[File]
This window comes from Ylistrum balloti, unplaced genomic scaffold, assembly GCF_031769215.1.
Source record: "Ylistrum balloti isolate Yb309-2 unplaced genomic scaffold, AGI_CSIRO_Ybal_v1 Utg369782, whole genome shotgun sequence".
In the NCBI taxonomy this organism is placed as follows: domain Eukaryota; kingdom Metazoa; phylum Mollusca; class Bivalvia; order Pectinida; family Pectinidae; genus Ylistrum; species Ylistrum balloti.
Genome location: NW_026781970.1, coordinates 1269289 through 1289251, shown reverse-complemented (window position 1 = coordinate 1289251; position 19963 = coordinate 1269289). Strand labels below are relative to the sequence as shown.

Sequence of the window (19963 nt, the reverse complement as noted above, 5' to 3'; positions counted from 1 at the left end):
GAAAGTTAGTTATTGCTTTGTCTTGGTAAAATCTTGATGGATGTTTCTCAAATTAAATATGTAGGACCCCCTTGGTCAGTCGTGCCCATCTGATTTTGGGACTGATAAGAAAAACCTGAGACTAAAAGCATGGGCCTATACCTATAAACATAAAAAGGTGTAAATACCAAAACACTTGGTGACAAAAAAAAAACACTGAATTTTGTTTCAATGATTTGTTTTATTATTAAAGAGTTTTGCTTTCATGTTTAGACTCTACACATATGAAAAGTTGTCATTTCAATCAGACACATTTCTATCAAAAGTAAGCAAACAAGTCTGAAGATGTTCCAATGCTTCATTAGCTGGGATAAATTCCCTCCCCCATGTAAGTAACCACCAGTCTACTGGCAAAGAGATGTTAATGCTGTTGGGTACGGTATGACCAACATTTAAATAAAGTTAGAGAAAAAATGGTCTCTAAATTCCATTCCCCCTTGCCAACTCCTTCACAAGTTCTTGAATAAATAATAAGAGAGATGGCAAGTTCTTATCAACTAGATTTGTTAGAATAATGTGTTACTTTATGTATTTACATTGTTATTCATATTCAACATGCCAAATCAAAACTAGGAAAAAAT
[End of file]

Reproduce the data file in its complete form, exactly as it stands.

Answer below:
This window comes from Ylistrum balloti, unplaced genomic scaffold, assembly GCF_031769215.1.
Source record: "Ylistrum balloti isolate Yb309-2 unplaced genomic scaffold, AGI_CSIRO_Ybal_v1 Utg369782, whole genome shotgun sequence".
In the NCBI taxonomy this organism is placed as follows: domain Eukaryota; kingdom Metazoa; phylum Mollusca; class Bivalvia; order Pectinida; family Pectinidae; genus Ylistrum; species Ylistrum balloti.
Genome location: NW_026781970.1, coordinates 1269289 through 1289251, shown reverse-complemented (window position 1 = coordinate 1289251; position 19963 = coordinate 1269289). Strand labels below are relative to the sequence as shown.

Sequence of the window (19963 nt, the reverse complement as noted above, 5' to 3'; positions counted from 1 at the left end):
GAAAGTTAGTTATTGCTTTGTCTTGGTAAAATCTTGATGGATGTTTCTCAAATTAAATATGTAGGACCCCCTTGGTCAGTCGTGCCCATCTGATTTTGGGACTGATAAGAAAAACCTGAGACTAAAAGCATGGGCCTATACCTATAAACATAAAAAGGTGTAAATACCAAAACACTTGGTGACAAAAAAAAAACACTGAATTTTGTTTCAATGATTTGTTTTATTATTAAAGAGTTTTGCTTTCATGTTTAGACTCTACACATATGAAAAGTTGTCATTTCAATCAGACACATTTCTATCAAAAGTAAGCAAACAAGTCTGAAGATGTTCCAATGCTTCATTAGCTGGGATAAATTCCCTCCCCCATGTAAGTAACCACCAGTCTACTGGCAAAGAGATGTTAATGCTGTTGGGTACGGTATGACCAACATTTAAATAAAGTTAGAGAAAAAATGGTCTCTAAATTCCATTCCCCCTTGCCAACTCCTTCACAAGTTCTTGAATAAATAATAAGAGAGATGGCAAGTTCTTATCAACTAGATTTGTTAGAATAATGTGTTACTTTATGTATTTACATTGTTATTCATATTCAACATGCCAAATCAAAACTAGGAAAAAAT